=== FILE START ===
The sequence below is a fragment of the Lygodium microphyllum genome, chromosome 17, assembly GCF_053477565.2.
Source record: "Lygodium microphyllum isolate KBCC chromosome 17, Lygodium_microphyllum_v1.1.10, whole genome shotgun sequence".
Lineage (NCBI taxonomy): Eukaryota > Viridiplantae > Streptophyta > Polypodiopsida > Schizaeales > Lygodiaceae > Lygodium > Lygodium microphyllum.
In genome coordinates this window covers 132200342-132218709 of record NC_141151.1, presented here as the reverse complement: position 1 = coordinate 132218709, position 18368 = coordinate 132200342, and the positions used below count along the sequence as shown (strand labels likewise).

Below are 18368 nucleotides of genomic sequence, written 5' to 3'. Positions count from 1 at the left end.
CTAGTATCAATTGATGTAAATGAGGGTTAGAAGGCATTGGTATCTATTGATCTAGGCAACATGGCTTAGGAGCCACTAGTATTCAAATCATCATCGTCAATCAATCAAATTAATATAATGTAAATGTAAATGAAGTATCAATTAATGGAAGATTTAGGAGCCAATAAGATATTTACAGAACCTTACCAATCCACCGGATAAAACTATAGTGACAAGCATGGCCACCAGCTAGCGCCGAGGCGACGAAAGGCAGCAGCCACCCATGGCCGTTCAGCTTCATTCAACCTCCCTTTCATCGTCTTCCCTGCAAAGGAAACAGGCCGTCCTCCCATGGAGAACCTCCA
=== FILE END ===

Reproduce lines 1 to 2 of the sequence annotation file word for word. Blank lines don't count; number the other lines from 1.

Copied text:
The sequence below is a fragment of the Lygodium microphyllum genome, chromosome 17, assembly GCF_053477565.2.
Source record: "Lygodium microphyllum isolate KBCC chromosome 17, Lygodium_microphyllum_v1.1.10, whole genome shotgun sequence".